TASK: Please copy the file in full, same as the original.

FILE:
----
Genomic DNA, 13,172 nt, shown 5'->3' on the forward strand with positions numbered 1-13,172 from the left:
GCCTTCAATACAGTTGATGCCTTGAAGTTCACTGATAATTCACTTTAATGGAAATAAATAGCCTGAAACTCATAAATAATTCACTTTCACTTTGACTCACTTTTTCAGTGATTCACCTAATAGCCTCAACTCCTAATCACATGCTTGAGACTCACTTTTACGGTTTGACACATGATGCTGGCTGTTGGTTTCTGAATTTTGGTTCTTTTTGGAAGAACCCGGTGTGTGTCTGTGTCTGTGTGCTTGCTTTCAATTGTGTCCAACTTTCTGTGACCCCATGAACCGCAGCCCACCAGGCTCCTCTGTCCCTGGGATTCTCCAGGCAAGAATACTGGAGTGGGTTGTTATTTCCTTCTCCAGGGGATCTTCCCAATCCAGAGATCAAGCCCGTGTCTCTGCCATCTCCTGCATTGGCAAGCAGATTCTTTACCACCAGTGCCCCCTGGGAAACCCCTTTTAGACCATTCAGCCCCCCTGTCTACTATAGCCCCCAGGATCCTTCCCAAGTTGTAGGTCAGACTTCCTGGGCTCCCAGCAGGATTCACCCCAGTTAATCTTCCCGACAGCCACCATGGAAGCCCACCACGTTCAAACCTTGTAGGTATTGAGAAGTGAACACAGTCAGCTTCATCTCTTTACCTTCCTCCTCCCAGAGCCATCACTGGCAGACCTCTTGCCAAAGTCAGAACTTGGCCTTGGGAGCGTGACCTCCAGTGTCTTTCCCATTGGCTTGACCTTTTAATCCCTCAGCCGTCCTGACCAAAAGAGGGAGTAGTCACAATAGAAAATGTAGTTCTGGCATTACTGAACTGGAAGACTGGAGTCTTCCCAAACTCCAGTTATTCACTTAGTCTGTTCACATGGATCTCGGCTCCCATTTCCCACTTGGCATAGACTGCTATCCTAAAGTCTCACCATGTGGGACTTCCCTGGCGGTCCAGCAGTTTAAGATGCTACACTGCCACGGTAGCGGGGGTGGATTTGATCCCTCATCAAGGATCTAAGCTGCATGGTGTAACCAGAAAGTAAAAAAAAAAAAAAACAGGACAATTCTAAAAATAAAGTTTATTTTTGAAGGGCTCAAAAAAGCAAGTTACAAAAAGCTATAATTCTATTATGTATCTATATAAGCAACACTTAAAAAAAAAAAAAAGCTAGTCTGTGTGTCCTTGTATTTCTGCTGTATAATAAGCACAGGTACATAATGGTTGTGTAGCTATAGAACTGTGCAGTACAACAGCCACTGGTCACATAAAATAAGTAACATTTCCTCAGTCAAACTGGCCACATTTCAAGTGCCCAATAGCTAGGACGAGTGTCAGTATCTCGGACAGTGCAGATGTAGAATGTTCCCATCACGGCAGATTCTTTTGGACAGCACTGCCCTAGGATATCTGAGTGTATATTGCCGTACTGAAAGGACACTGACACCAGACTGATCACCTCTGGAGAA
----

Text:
Genomic DNA, 13,172 nt, shown 5'->3' on the forward strand with positions numbered 1-13,172 from the left:
GCCTTCAATACAGTTGATGCCTTGAAGTTCACTGATAATTCACTTTAATGGAAATAAATAGCCTGAAACTCATAAATAATTCACTTTCACTTTGACTCACTTTTTCAGTGATTCACCTAATAGCCTCAACTCCTAATCACATGCTTGAGACTCACTTTTACGGTTTGACACATGATGCTGGCTGTTGGTTTCTGAATTTTGGTTCTTTTTGGAAGAACCCGGTGTGTGTCTGTGTCTGTGTGCTTGCTTTCAATTGTGTCCAACTTTCTGTGACCCCATGAACCGCAGCCCACCAGGCTCCTCTGTCCCTGGGATTCTCCAGGCAAGAATACTGGAGTGGGTTGTTATTTCCTTCTCCAGGGGATCTTCCCAATCCAGAGATCAAGCCCGTGTCTCTGCCATCTCCTGCATTGGCAAGCAGATTCTTTACCACCAGTGCCCCCTGGGAAACCCCTTTTAGACCATTCAGCCCCCCTGTCTACTATAGCCCCCAGGATCCTTCCCAAGTTGTAGGTCAGACTTCCTGGGCTCCCAGCAGGATTCACCCCAGTTAATCTTCCCGACAGCCACCATGGAAGCCCACCACGTTCAAACCTTGTAGGTATTGAGAAGTGAACACAGTCAGCTTCATCTCTTTACCTTCCTCCTCCCAGAGCCATCACTGGCAGACCTCTTGCCAAAGTCAGAACTTGGCCTTGGGAGCGTGACCTCCAGTGTCTTTCCCATTGGCTTGACCTTTTAATCCCTCAGCCGTCCTGACCAAAAGAGGGAGTAGTCACAATAGAAAATGTAGTTCTGGCATTACTGAACTGGAAGACTGGAGTCTTCCCAAACTCCAGTTATTCACTTAGTCTGTTCACATGGATCTCGGCTCCCATTTCCCACTTGGCATAGACTGCTATCCTAAAGTCTCACCATGTGGGACTTCCCTGGCGGTCCAGCAGTTTAAGATGCTACACTGCCACGGTAGCGGGGGTGGATTTGATCCCTCATCAAGGATCTAAGCTGCATGGTGTAACCAGAAAGTAAAAAAAAAAAAAAACAGGACAATTCTAAAAATAAAGTTTATTTTTGAAGGGCTCAAAAAAGCAAGTTACAAAAAGCTATAATTCTATTATGTATCTATATAAGCAACACTTAAAAAAAAAAAAAAGCTAGTCTGTGTGTCCTTGTATTTCTGCTGTATAATAAGCACAGGTACATAATGGTTGTGTAGCTATAGAACTGTGCAGTACAACAGCCACTGGTCACATAAAATAAGTAACATTTCCTCAGTCAAACTGGCCACATTTCAAGTGCCCAATAGCTAGGACGAGTGTCAGTATCTCGGACAGTGCAGATGTAGAATGTTCCCATCACGGCAGATTCTTTTGGACAGCACTGCCCTAGGATATCTGAGTGTATATTGCCGTACTGAAAGGACACTGACACCAGACTGATCACCTCTGGAGAA